6x64=384, square root whereof is 19,5+ feet. Ans. 3. If the velocity of a stream, issuing through the bulkhead of a mill, be 18 feet per second, what head of water is there?

18X18=324-64=516 feet. Ans. 4. A miller has a head of water 6 feet 3 inches above the sluice, how high must the water be raised above the opening, so that half as much again water may be discharged from the sluice in the same time?

Rule. The quantity of water discharged from a hole in a vessel, is as the square root of the height of water above the opening ✓6,25=2,5 and half as much again is 2,5+1,25=3,75 for the square root

of the required depth: then 3,75 X3,75=14,0625 feet high. Ans. 5. I observed, while a stone was falling from a precipice, a string with a bullet at the end, which measured 25 inches to the middle of the ball, make five vibrations. What was the height from whence the stone fell? 25+ 39,25,6377 and V,63775,7985 of a second, the time of one vibration, and ,7985X5=4 seconds nearly, the time of the stone's descent: then 4X4=16, and 16X164256 feet. Ans.

Rule. Take a line of any length, and by the last quesi tion find the time from the dropping of the stone, till you hear it strike the bottom. Multiply 73088, (equal to 16x 4x1142 feet, the distance sound moves in a second,) by the number of seconds, till you hear the stone strike the bottom, and to this product add 1304164, (equal to the square of 1142,) and from the square root of that sum take 1142, and divide the square of the remainder by 64, (that is, 16X4,) and the quotient will be the depth of the well in feet. Divide the depth by 1142, and the quotient will be the time of the sound's ascent, which being taken from the whole time, will leave the time of the stone's descent in seconds.

EXAMPLES.

1. Suppose I drop a stone into a well, and a line with a plummet, which measured to the middle of the ball 25 inc. made five vibrations, before I heard the stone strike the bottom of the well, I demand the depth, time of the stone's descent, and of the sound's ascent? 25_39,2=,6377 and ✓,6377=,7985 of a second, and ,7985 X 5= 4 sec.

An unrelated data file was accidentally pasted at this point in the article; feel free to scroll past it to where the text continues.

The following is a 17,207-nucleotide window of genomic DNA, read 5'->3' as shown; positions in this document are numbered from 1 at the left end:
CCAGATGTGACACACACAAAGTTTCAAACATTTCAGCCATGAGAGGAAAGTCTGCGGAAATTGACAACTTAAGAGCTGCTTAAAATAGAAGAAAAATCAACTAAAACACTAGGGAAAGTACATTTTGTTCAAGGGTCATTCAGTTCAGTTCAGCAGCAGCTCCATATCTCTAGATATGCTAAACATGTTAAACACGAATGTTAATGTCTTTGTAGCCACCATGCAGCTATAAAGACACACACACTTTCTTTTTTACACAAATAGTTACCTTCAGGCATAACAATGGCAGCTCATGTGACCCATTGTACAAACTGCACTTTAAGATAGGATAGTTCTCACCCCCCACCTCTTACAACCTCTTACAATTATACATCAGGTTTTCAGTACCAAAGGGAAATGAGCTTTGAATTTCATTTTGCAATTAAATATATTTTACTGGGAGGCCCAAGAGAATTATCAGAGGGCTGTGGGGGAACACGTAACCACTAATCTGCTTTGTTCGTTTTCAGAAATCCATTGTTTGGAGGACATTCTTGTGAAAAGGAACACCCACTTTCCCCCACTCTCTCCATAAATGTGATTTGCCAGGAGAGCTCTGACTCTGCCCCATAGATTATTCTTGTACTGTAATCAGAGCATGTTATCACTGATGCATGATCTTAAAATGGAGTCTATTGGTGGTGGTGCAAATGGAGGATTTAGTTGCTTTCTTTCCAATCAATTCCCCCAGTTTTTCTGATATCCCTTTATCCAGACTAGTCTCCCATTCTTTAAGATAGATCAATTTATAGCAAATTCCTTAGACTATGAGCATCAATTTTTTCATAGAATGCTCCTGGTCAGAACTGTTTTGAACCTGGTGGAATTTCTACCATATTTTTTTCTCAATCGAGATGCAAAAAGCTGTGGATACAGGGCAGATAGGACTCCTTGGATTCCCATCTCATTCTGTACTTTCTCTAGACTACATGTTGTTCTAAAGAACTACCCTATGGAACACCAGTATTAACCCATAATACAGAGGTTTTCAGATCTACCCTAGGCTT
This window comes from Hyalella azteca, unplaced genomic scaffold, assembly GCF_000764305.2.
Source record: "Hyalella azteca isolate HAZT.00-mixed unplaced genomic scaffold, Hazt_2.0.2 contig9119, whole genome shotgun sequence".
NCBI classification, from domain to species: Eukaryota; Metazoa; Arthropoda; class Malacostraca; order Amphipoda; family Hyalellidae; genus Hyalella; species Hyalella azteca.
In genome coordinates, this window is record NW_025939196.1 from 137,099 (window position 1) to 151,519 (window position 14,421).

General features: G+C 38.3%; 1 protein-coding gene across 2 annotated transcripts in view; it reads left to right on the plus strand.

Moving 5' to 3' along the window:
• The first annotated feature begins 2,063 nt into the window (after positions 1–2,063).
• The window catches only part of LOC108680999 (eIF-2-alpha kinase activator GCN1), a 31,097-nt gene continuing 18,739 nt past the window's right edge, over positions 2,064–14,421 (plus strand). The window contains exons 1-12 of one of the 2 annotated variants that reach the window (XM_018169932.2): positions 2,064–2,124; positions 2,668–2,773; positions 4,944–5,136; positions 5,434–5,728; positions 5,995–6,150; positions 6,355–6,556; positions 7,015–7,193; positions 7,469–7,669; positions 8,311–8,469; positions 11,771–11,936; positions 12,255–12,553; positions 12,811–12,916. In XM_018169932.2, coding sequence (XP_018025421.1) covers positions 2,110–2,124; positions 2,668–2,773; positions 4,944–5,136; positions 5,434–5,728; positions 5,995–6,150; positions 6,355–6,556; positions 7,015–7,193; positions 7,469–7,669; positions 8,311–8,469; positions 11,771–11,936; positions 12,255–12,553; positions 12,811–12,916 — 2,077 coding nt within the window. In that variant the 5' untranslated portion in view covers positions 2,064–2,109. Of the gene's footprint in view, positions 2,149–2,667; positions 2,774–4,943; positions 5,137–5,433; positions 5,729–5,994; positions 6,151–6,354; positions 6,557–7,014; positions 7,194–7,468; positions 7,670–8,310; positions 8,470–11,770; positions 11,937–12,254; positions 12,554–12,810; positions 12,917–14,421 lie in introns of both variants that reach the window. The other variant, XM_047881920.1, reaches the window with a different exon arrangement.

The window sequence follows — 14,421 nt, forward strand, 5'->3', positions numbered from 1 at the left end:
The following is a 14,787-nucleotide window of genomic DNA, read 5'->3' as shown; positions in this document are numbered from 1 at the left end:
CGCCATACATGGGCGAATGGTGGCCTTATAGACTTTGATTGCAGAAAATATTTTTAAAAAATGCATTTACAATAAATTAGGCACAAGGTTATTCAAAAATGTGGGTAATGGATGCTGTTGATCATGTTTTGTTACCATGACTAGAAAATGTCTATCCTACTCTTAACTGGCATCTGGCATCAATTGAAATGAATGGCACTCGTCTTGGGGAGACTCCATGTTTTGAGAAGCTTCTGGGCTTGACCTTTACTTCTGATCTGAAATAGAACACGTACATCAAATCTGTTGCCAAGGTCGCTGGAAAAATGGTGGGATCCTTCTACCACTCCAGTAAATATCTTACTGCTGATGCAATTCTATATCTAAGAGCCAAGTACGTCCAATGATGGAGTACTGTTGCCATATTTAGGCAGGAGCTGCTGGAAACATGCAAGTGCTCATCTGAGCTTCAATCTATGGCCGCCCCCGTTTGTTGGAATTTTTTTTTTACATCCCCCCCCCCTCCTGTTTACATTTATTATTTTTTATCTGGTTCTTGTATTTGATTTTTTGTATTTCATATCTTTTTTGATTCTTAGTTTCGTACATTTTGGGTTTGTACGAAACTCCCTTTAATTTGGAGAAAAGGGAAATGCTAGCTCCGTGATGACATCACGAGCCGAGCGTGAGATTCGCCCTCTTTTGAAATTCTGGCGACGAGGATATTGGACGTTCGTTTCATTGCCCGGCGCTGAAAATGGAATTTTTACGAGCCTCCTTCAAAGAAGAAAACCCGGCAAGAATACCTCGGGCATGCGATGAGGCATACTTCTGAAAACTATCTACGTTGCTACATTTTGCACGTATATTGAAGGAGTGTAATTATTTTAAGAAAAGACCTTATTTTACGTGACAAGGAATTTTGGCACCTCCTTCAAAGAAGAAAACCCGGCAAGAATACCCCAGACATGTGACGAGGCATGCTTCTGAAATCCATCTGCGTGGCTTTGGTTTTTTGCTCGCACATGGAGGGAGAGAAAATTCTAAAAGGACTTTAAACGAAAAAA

nearly, to the hearing of the stone strike: then 73088 X 4+13041641142=121,53 and 121,53 X 121,53 · 64 = 230,77 feet, the depth, and 230,77 +11425,2 of a second, tbe time of the sound's ascent, and 4-2= 3,8 seconds, the time of the stone's descent. Ans. Depth 230,77 feet, time of the stone's descent 3,8

seconds, and the sound's ascent ,2 of a second. 2. A bullet dropped from the top of a building was found to reach the ground in 14 seconds: I demand the height of the building?

RULE. The square root of the feet in the space fallen through, will ever be equal to 4 times the number of seconds the body has been falling: therefore multiply the time by 4, and the square of the product will be the space fallen through in the given time.

11 sec. =1,5 X4=6, and 6x6=36 feet high. Ans. 3. How

many feet will a body fall in 6 seconds?

6x4=24, and 24 x 24=576 feet. Ans. 4. If a ball, discharged from a gun, returns to the earth in 14 seconds, how high did it ascend?

RULE. Ascending bodies are retarded in the same ratio that descending bodies are accelerated.

The ball being half of its time in its ascent, therefore, 14+2=7, and 7x4=28, and 28 x 28=784 feet. Ans.